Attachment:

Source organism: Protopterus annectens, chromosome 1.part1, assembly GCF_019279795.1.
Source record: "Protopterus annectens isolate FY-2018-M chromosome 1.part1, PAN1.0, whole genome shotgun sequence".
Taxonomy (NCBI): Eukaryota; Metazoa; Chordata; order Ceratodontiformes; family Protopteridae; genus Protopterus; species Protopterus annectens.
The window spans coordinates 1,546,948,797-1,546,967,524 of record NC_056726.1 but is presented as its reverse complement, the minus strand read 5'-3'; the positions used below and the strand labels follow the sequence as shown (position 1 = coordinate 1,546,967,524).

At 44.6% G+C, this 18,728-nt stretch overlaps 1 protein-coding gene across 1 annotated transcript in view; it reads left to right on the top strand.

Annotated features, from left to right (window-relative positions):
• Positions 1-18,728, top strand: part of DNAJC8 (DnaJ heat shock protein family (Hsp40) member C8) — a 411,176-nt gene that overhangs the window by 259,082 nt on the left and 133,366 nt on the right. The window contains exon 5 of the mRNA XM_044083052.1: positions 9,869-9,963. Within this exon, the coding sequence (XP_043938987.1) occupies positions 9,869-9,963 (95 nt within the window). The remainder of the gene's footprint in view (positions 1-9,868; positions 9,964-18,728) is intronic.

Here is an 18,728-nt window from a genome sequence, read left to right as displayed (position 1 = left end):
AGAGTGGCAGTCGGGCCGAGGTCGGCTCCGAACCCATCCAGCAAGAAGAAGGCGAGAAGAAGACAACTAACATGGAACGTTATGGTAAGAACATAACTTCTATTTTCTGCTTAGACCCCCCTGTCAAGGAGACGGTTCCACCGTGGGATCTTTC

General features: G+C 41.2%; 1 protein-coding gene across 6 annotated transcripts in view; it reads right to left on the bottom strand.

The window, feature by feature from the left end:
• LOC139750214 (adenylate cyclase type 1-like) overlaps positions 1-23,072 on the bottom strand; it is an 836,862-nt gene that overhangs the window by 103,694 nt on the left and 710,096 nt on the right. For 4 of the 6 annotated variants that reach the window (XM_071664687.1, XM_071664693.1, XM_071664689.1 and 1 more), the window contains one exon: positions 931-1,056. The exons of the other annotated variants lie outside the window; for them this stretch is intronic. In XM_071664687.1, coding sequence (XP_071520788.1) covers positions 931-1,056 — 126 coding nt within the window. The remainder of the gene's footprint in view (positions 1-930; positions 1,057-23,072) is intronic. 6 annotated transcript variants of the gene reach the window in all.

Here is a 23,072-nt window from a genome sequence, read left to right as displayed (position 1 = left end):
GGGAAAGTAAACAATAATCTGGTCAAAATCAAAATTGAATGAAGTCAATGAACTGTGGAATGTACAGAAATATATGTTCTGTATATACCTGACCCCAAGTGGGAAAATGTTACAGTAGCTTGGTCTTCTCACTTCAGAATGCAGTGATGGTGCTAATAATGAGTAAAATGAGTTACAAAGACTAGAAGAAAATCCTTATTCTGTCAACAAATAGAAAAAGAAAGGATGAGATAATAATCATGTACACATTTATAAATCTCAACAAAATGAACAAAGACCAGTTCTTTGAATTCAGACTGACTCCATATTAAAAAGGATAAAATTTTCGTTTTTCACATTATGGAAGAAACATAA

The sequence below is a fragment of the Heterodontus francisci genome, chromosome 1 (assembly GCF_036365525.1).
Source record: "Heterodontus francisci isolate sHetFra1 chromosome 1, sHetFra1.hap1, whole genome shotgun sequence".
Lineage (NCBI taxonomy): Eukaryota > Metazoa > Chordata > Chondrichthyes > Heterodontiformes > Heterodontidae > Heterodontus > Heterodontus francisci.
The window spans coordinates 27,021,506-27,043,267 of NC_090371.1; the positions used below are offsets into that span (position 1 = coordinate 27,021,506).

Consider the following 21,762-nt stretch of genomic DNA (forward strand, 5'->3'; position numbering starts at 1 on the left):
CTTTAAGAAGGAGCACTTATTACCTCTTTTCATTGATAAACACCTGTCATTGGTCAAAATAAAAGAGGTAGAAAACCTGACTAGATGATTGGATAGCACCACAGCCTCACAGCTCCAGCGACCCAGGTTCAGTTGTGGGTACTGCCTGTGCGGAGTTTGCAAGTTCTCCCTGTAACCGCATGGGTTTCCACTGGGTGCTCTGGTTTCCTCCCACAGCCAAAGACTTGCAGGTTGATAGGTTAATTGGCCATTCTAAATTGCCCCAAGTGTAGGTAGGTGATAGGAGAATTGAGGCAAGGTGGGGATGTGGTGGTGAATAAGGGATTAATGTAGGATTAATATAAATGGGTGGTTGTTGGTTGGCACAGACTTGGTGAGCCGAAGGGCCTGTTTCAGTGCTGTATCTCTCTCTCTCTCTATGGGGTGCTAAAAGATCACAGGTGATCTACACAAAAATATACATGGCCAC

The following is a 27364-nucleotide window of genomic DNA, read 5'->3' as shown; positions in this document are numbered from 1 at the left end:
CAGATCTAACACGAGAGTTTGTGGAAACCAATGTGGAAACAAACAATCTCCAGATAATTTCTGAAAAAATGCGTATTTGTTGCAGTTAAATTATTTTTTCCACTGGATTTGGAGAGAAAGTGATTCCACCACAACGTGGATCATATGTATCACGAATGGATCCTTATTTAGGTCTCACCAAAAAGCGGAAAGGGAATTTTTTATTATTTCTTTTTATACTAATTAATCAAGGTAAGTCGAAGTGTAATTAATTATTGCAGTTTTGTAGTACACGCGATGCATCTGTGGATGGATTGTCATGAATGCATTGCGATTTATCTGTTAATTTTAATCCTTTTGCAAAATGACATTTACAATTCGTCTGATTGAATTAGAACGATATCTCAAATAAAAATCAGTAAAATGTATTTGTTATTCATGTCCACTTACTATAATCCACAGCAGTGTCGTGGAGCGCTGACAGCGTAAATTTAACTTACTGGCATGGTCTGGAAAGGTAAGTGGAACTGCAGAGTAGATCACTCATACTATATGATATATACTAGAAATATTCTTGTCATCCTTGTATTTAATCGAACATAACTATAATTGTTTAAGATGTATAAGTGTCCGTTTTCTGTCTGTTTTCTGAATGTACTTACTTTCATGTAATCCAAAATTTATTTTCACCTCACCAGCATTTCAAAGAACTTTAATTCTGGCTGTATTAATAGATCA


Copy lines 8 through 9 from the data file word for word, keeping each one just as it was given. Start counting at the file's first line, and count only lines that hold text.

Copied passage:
Here is an 18,728-nt window from a genome sequence, read left to right as displayed (position 1 = left end):
AGAGTGGCAGTCGGGCCGAGGTCGGCTCCGAACCCATCCAGCAAGAAGAAGGCGAGAAGAAGACAACTAACATGGAACGTTATGGTAAGAACATAACTTCTATTTTCTGCTTAGACCCCCCTGTCAAGGAGACGGTTCCACCGTGGGATCTTTC